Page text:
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BackgroundAlthough morbidity and mortality from COVID-19 have been widely reported, the indirect effects of the pandemic beyond 2020 on other major diseases and health service activity have not been well described.Methods and resultsAnalyses used national administrative electronic hospital records in England, Scotland, and Wales for 2016-21. Admissions and procedures during the pandemic (2020-21) related to six major cardiovascular conditions [acute coronary syndrome (ACS), heart failure (HF), stroke/transient ischaemic attack (TIA), peripheral arterial disease (PAD), aortic aneurysm (AA), and venous thromboembolism(VTE)] were compared with the annual average in the pre-pandemic period (2016-19). Differences were assessed by time period and urgency of care.In 2020, there were 31 064 (-6%) fewer hospital admissions [14 506 (-4%) fewer emergencies, 16 560 (-23%) fewer elective admissions] compared with 2016-19 for the six major cardiovascular diseases (CVDs) combined. The proportional reduction in admissions was similar in all three countries. Overall, hospital admissions returned to pre-pandemic levels in 2021. Elective admissions remained substantially below expected levels for almost all conditions in all three countries [-10 996 (-15%) fewer admissions]. However, these reductions were offset by higher than expected total emergency admissions [+25 878 (+6%) higher admissions], notably for HF and stroke in England, and for VTE in all three countries. Analyses for procedures showed similar temporal variations to admissions.ConclusionThe present study highlights increasing emergency cardiovascular admissions during the pandemic, in the context of a substantial and sustained reduction in elective admissions and procedures. This is likely to increase further the demands on cardiovascular services over the coming years.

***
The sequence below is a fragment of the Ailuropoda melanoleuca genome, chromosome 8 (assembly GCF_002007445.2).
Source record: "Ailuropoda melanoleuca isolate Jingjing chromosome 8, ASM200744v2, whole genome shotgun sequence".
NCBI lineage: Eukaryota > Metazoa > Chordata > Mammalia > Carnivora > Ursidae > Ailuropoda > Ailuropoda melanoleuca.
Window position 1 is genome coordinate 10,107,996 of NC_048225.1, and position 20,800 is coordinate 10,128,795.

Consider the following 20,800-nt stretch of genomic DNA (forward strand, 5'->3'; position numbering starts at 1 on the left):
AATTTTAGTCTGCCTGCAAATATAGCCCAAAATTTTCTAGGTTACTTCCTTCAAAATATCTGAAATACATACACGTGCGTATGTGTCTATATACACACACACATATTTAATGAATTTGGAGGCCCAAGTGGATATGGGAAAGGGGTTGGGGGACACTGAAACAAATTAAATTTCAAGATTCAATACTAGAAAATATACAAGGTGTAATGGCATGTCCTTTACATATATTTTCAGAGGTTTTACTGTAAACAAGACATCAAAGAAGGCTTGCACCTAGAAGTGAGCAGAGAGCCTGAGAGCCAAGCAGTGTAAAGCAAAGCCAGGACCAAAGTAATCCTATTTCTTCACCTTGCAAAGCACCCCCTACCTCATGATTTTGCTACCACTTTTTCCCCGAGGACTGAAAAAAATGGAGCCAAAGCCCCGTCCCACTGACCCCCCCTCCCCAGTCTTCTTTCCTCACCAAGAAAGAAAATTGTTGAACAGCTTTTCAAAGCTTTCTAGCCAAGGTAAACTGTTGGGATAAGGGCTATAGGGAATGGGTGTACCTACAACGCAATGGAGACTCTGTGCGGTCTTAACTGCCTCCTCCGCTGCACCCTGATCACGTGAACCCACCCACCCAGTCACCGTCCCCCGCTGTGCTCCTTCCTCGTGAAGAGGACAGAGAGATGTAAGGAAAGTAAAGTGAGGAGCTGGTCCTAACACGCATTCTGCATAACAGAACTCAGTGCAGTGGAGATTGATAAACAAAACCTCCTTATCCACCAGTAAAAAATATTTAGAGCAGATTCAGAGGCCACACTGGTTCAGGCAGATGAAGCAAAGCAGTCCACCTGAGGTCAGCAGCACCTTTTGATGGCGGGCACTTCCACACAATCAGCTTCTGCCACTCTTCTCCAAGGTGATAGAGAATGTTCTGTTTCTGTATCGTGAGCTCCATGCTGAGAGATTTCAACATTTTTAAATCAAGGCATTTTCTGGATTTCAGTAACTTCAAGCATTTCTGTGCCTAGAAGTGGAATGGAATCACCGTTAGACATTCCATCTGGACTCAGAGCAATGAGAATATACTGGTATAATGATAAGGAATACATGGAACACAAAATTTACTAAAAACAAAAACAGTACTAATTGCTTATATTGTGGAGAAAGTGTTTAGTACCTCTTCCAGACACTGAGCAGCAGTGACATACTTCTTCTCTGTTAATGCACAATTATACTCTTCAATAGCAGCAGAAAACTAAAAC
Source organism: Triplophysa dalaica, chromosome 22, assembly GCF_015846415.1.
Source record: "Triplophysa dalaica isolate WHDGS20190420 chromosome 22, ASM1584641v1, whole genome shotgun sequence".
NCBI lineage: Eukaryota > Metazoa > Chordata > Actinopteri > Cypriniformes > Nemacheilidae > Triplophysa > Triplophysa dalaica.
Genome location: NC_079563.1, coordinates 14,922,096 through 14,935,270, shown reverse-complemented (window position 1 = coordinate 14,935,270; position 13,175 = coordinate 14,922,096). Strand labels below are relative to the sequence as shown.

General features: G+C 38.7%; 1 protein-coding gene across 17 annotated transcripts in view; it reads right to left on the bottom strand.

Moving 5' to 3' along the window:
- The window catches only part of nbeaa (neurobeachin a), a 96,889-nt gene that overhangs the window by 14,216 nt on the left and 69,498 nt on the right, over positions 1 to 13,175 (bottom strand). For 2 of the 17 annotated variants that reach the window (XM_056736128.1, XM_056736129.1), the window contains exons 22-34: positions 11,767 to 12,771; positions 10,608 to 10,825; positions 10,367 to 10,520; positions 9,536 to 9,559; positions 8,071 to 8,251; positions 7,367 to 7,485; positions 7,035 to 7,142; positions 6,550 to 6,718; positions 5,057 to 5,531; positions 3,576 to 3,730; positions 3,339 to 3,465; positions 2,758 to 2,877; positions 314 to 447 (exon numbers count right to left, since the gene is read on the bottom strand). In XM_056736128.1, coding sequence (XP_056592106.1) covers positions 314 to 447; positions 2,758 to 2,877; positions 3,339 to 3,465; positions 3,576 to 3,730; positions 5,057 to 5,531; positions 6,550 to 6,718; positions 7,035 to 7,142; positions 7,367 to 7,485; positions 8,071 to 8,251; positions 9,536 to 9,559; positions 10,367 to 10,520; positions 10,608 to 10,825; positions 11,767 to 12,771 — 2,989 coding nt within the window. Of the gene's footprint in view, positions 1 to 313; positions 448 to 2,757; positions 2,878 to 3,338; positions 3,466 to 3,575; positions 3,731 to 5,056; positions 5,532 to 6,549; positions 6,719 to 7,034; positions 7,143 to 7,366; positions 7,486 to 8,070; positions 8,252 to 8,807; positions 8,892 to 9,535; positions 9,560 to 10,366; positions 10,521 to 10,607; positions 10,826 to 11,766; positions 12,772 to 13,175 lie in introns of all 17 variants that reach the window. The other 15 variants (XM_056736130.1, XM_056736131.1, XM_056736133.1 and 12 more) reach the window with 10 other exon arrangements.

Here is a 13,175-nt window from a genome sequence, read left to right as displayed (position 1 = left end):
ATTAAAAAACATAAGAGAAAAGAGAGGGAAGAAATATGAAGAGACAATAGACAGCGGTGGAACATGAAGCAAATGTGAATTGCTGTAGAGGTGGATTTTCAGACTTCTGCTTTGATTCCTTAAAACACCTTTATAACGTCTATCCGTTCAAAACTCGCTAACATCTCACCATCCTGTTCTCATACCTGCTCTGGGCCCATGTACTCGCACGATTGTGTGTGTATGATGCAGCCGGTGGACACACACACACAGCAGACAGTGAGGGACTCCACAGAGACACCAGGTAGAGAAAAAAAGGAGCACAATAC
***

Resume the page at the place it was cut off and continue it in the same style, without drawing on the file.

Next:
Original publication




Journal article


European heart journal. Quality of care & clinical outcomes

Publication Date





377 - 388


The Big Data Institute, Nuffield Department of Population Health, University of Oxford, Oxford OX3 7LF, UK.


Humans, Cardiovascular Diseases, England, Heart Failure, Stroke, Venous Thromboembolism, Electronic Health Records, Pandemics, Secondary Care, COVID-19